Coupled with friction over land and mining, workers began shooting Native Americans on a daily basis. Whole villages were pillaged over minor conflicts — the Pomo tribe of 800 was slaughtered by federal cavalry on the basis of two murdered slave owners that tribe members were rebelling over. Not only did California compensate for murder, but the federal government acted on it as well, in addition to funding over twenty California militia campaigns against Native Americans. A number of gangs were formed between miners for the purpose of killing Native Americans to protect their self-interests. It is estimated that 80% of the Native American population was decimated during this time. Between the 1850s and 1870s, conservative estimates begin at 4,500 deaths and range up to 100,000 deaths.

The Anti-Vagrancy Act of 1855, also known as the Greaser Act, legalized the arrest of those subjectively believed to be “vagrants.” Though this act mostly targeted Mexicans, it was also used against Native Americans and Asian immigrants. The California Act for the Government and Protection of Indians was enacted in 1851. With its remarkably misleading name, the legislation reflects the fifth act of genocide in the UN definition — “Forcibly transferring children of the group to another group.” Although the state of California was admitted into the union as a “non-slave” state, this act allowed for the indenturing of “vagrant” native children to Whites in order to “save them from their savage upbringing”, convert them religiously, and exploit them for labor. They could also be sold as punishment, and their only way out was through bond or bail.

Attempts at reparations have been made, though very poorly. Congress established the Indian Claims Commission in 1946 amid growing sentiments that Native Americans deserved reparations after all their services in World War II, where 13% of Native American men enlisted and provided military advantages such as speaking native languages to communicate — a code Axis intelligence could never break. The Commission ultimately gave out an average of $1000 to each Native American across 176 tribes, but most of the money was deposited in government- managed, and consequently mis-managed, trust accounts.

Governor Newsom’s apology is the state’s first time acknowledging its actions in the genocide. His executive order establishes a council that will create a report detailing tribe narratives and tribe-state relations by 2025. While tribe leaders have appreciated these steps, no further action has been taken on their critical asks such as land reparations or water and fishing rights. The full gravitas of the genocide, its consequences for Native Americans today, and the actions that should be underway to properly compensate are sparsely a part of the public consciousness, much as it has been since the Spaniards first occupied California.

Photo credit: California Gov. Newsom’s Office.

Seneca Revisited

Written by: Justin Biggi.

Content Warning: This post contains graphic discussions of violence, gore, and self-harm.

Seneca’s tragic works are known for being, at the very least, polarising. Making liberal use of gory violence, they have often been considered liberally ‘sensationalised’ versions of the Greek plays they draw from. However, a number of scholars have, in recent years, begun to rehabilitate Seneca’s tragic violence, and read it through the lens of his own Stoic philosophy. As such, violence becomes at times a cautionary tale on the excess of emotions, an example of the ways in which furor rules one’s life, or an aid when confronting one’s own mortality. I believe that an ulterior dimension can be added to how we read Seneca’s use of violence if we read it through the lens of modern-day horror theory.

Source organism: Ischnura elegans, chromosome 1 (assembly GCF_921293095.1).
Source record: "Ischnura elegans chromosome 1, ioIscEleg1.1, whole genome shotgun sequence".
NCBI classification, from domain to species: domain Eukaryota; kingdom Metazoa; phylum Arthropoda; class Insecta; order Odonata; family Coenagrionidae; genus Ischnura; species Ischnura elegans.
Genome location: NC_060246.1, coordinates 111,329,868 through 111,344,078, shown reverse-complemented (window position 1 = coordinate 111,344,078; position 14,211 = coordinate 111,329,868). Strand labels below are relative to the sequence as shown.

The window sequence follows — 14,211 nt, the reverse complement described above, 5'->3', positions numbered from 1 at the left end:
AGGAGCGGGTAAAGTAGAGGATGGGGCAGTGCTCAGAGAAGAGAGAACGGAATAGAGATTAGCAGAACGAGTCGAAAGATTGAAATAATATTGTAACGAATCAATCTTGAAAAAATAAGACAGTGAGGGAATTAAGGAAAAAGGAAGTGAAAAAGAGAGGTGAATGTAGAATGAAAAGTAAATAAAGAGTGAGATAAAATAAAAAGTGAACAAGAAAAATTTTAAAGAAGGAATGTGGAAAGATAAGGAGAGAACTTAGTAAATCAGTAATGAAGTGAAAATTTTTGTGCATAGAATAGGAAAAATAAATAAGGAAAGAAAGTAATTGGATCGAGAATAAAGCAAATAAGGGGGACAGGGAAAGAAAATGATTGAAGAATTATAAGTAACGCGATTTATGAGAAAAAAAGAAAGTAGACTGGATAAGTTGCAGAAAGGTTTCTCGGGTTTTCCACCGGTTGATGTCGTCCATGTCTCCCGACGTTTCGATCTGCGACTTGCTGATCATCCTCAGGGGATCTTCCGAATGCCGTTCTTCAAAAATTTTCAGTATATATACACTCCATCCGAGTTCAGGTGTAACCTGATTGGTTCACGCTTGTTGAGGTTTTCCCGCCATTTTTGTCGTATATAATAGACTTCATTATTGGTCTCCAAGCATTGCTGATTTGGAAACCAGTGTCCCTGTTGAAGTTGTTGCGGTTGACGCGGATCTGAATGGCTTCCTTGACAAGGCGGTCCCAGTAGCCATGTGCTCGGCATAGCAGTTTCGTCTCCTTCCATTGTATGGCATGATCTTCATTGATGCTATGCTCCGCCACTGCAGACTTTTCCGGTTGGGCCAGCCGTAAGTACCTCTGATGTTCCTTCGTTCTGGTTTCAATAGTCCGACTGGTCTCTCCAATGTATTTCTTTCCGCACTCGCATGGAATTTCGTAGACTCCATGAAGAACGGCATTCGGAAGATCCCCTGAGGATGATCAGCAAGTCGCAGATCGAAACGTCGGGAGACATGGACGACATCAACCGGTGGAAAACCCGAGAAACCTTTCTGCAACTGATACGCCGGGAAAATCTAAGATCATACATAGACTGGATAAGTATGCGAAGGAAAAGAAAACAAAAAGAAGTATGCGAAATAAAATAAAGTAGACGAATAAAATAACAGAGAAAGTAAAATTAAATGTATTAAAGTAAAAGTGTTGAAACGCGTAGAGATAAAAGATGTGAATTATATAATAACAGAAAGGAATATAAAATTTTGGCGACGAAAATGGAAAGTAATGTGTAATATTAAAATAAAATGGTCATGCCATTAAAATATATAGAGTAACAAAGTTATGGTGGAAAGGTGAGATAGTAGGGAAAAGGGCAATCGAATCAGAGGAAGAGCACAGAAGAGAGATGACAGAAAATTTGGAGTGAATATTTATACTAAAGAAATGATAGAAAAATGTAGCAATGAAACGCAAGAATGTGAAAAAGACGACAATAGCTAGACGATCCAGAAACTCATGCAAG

The sharp contrast between Seneca’s frequent use of violence in his works and his Stoic philosophy can often be puzzling. Tragedy is where we find some of Seneca’s bloodiest, violent and most intense images. In Hercules Furens (54 CE), Amphitryon describes in great, gory detail the way in which Hercules is driven to madness by Juno and kills his children: ‘the arrow, piercing the middle of the neck, flies through the wound’ (Herc. Fur. 994 – 995), ‘[t]he room is covered in his scattered brains’ (Herc. Fur. 1007). Another example is Medea (50 CE), where the titular character performs a gruesome sacrifice to Hekate, using her own blood: ‘[m]ay [it] drip down onto the altar. Stricken, I have gifted the sacred liquid’ (Medea 811). Additionally, in stark contrast to Sophocles’ Oedipus Rex, Seneca’s Oedipus rips out his own eyes, as opposed to using his mother’s brooch. The details given by Seneca are both realistic and absolutely chilling: ‘[w]ith curved, greedy fingers he finds his eyes and … yanks both eyeballs from the depths of his sockets, by the roots … he breaks away the last of the filaments from his sockets, so inexpertly torn’ (Oedipus 965 – 976). 

Amy Olberding argues that Seneca’s use of violence ‘invites empathetic apprehension of the felt personal quality of death’ which results in pushing readers to reflect deeply on death and dying. In her interpretation, she focuses primarily on Stoicism’s relationship to death, and Seneca’s own discussions of what constitutes a ‘good’ death and what does not. According to Olberding, the ‘particular’ of specific examples of violent deaths allows Seneca to prohibit his readers from interacting with death as a simple concept. Rather, it becomes an ‘event’ that cannot be ignored or denied, therefore helping them to ‘meet death well’ by extensively reflecting on it. His graphic depiction of violence serves an important educational role as it does not allow the reader the comfort of simple self-reflection. Instead, it complicates the issue of death, and invites a deeper level of understanding of it. Violence, in the form of specific examples, becomes a physical space that the spectator is forced to inhabit. Of course, this visualization is brought a step further when we bring theatre into the fold, seeing as theatre brings it beyond the imaginative powers of the reader.